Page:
Tag Archives: Macy Gray

Tony Scott’s Domino

Domino is Tony Scott’s fire roasted, charbroiled, turbo charged masterpiece. I’ve seen it over fifty times and every time I seem to enjoy it more. It’s pure unfiltered Scott, free from the nagging pressures of the studio, financed by his own company, a loving treatise of pure style and breakneck kamikaze energy that doesn’t let you breathe for a second. It’s loosely based on the life of Hollywood baby turned rough and tumble bounty hunter Domino Harvey (Keira Knightley), daughter of actor Laurence Harvey. She leaves the 90210 world of rich snobs and gilded mansions to pursue a grittier path, in the form of restless underground law enforcement. Now, the film sheepishly admits it’s not entirely based on a true story before the credits even start, so as long as you know that much of it is fantasy going in, you won’t feel cheated. Knightley is a pissed off, sparking roman candle in the role of her career, shedding the dainty image and going full furious grunge, giving Domino an alternative edge and damaged pathos that fuels much of the film’s kinetic energy. Mickey Rourke plays her grizzled boss Ed Moseby, a veteran bounty hunter with a trail of violence behind him, who’s weary and tough in equal parts. Rourke fires on all cylinders, giving some of his simultaneously hilarious, heartbreaking, badass and best work. Edgar Ramiraz plays scrappy Choco, third musketeer and eventual lover to Domino with fiery Latin charisma. Christopher Walken, weird mode fully activated, waltzes in as a reality TV producer with the attention span of a ferret on chrystal meth, Mena Suvari as his squirrelly assistant, Lucy Liu as a prim, OCD afflicted federal agent who verbally spars with Knightley in flash forwards, Delroy Lindo is excellent as their bail bondsman handler Claremont Williams, and there’s scuzzy work from Dale Dickey, Lew Temple, Macy Gray, Monique, Dabney Coleman, Jacqueline Bisset, Jerry Springer and more. Just to sample some of the esoteric weirdness that goes hand in hand with the hard boiled crime elements, Tom Waits has a beautifully perplexing cameo as a spiritual wanderer who has a mysterious meeting with Domino and her friends in the Mojave desert, imparting some prophetic truth to them that only Scott and the sand dunes are in on. This is the kind of film that grabs you by the collar and hurls you down an asphalt horizon of hallucinatory camera work, brings you an intricate, lurid story of true crime gone wrong, and a balls to the wall depiction of life at its fastest, wildest and most out of control, as only the maestro of such things, Scott, can bring you. Domino, at least in this film, lives a crazy life that culminates in a hellish Mexican standoff and subsequent shootout atop a Space Needle-esque Vegas casino, a fitting way for a Scott film to come full circle and certainly not the first time he’s ended one in that situation. He uses cinematic magic to create visual poetry here, his sucker punch editing, nebulous display of scorched out colours, thunderous symphony of sound design and hectic, buzzing aesthetic isn’t for everyone but it’s something truly unforgettable and a style wholly his own, I truly miss the guy and believe he was one of maybe the ten best filmmakers to ever work in Hollywood. This is by far his best film, definitely his most personal and also the most arresting vision he’s ever sculpted, it will leave you haunted, pummelled, fired up and deliciously puzzled. Domino ironically says in voiceover near the end, “I’ll never tell you what it all meant”. Scott tells you, in his own special way, and if you’re tuned in to his otherworldly frequency you’ll treasure this masterwork as much as I do, and will continue to for years to come.

-Nate Hill

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Antoine Fuqua’s Training Day: A Review by Nate Hill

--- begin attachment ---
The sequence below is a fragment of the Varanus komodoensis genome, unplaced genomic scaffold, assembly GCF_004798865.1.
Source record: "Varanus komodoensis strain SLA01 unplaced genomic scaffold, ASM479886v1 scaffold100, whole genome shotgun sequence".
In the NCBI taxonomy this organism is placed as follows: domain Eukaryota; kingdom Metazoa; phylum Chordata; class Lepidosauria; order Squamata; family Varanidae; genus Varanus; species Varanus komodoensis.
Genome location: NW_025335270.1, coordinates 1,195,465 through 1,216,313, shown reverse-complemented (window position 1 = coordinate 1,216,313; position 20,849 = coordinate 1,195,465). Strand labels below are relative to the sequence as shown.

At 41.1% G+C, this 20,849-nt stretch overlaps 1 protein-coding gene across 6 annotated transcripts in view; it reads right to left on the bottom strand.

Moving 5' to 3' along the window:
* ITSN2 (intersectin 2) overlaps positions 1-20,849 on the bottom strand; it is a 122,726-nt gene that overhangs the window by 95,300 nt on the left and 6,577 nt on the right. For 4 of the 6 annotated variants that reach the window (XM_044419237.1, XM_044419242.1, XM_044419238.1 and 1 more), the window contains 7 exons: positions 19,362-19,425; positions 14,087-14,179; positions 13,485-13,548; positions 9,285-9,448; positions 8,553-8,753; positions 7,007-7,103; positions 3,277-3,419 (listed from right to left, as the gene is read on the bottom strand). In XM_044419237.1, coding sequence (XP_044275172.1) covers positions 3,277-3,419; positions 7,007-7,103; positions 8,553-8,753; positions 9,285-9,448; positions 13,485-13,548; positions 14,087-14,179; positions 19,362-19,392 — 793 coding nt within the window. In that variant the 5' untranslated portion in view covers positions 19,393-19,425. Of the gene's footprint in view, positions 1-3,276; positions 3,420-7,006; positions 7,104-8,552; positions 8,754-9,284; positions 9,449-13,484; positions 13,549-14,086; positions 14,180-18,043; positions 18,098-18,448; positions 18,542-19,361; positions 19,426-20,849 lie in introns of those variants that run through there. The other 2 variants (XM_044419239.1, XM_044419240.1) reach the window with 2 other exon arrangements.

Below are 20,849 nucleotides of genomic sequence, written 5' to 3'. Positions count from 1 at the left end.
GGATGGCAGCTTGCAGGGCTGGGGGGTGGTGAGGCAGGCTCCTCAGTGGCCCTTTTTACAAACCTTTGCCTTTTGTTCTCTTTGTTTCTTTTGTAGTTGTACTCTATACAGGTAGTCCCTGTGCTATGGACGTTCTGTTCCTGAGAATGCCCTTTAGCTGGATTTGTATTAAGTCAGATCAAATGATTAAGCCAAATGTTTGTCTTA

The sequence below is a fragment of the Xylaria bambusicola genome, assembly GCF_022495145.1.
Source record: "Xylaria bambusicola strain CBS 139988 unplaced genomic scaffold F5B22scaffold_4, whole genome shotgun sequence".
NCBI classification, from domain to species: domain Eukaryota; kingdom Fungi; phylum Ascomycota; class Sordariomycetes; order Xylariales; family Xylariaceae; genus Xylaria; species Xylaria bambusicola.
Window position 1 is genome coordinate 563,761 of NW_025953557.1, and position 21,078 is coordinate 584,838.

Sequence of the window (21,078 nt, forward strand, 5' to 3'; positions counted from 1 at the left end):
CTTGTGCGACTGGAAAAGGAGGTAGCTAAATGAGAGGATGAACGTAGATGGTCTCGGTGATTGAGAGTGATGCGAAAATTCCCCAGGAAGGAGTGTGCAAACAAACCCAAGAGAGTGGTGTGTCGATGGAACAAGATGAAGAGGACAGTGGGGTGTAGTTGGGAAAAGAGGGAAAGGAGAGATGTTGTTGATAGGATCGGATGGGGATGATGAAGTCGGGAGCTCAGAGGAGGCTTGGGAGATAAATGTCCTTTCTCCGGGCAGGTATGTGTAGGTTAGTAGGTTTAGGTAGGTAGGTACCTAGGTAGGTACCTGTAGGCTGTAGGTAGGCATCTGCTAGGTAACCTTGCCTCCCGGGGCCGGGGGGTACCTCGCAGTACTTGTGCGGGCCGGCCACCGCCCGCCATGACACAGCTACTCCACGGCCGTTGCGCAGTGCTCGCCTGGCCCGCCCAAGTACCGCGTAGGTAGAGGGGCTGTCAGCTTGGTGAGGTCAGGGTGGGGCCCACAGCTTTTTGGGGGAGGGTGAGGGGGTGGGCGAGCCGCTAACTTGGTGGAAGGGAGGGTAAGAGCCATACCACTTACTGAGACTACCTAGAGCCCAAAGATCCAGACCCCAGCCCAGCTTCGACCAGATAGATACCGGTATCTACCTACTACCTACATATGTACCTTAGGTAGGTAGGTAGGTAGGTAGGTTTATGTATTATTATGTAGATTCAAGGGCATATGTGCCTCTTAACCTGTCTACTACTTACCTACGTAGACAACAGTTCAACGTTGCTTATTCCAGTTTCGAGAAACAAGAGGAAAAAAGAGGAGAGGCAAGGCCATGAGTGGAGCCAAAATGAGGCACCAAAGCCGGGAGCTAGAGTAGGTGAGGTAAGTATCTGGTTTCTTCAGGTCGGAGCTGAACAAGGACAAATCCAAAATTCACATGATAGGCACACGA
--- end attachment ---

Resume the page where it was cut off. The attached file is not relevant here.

“To protect the sheep, you gotta catch the wolf, and it takes a wolf to catch a wolf.” This questionable sentiment is how rogue LAPD detective Alonzo Harris (Denzel Washington) justifies a heavy laundry list of dirty deeds, scary volatility, sociopathic backstabbing and a complete disregard for the badge that he wears on a chain like dog tags. And indeed, inner city Los Angeles can seem like a war zone, but its like he’s in fact more part of the problem than the dark angel of justice he sees in himself. Antoine Fuqua’s combustible crime drama Training Day rightly won Washington an Oscar for his unsettling runaway train of a performance, and he owns it down to the last maniacal mannerism and manipulative tactic. The film takes place over one smoggy L.A. day (hence the title) that feels like an eternity for its two leads, as well as all the colorful and often terrifying people they meet along the yellow brick road that’s paved with used needles and shell casings. Harris is tasked with showing rookie cop Jake Hoyt (Ethan Hawke) the ropes in his neighborhood, in the hopes that he’ll pass the test and achieve Narc status. Jake is prepared for a run of the mill crash course, but as soon as he’s treated to a verbal beatdown from Harris in the diner they meet at, he has a feeling it ain’t gonna be anywhere close to a normal day. This is just another day for Harris though, as he drags Hoyt by the scruff through drug busts, gang warfare, the worst neighborhood in town and pulls him deeper into his very dangerous world. Fuqua has a knack for getting the atmosphere of his settings just pitch perfect, and the feverish nightmare of the inner city comes alive, seemingly possessing the characters themselves until the atrocities just seem like a way of life. The trouble really starts when they run across Harris’s old drug lord buddy Roger (a wicked Scott Glenn in a role originally intended for Mickey Rourke), who proves a valuable asset later, though not in the way you might think. Harris introduces Jake to his equally crooked and scary team, including Peter Greene, Nick Chinlund and Dr. Dre who struggles in the acting department, especially in a room full of such heavy hitters. Jake is aghast at the horrors he sees and cannot believe the streets are like this. Harris devilishly assures him that this is the job, mutilating the symbol of his badge even more by justifying such behaviour as necessary. Tension reaches unbearable heights during a visit to a Latino gang household run by Cliff Curtis, Raymond Cruz and the eternally scary Noel Gugliemi. This is the heart of darkness fpr the film, a story beat from which there is seemingly no escape, until it becomes clear that Jake has somehow evolved a step up the food chain as far as LA goes, and is now ready to put down the dog who taught him, a dog who has long been  rabid. People complain that the final act degenerates into a routine action sequence. Couldn’t disagree more. With a setup so primed with explosive conflict, it can’t end up anywhere else but an all out man to man scrap, which when followed by no flat out action sequences earlier in the film, hits hard. Their inevitable confrontation is a powerhouse, especially from Washington, who finally loses his composure and yowls like a trapped coyote, his actions caught up to him. In a role originally intended for Tom Sizemore (who would have rocked it in his own way) I’m glad Denzel got a crack at it, for he’s absolute dynamite. Watch for Harris Yulin, Raymond J. Barry and Tom Berenger as the three senior LAPD dick heads, Eva Mendes as Alonzo’s girlfriend, Macy Gray as a screeching banshee of a ghetto whore and Snoop Dogg as your friendly neighborhood wheelchair bound crack dealer. Fuqua keeps attention rooted on the dynamic between Washington and Hawke, who is excellent in as role that could have easily been swallowed up by Washington’s monster of of a performance. Hawke holds his own, and the film is really about how two very different guys view a difficult area of town, how it changes them both, and ultimately how their moral compasses end up on a collision course. One of the best crime framas out there, and quickly becoming timeless.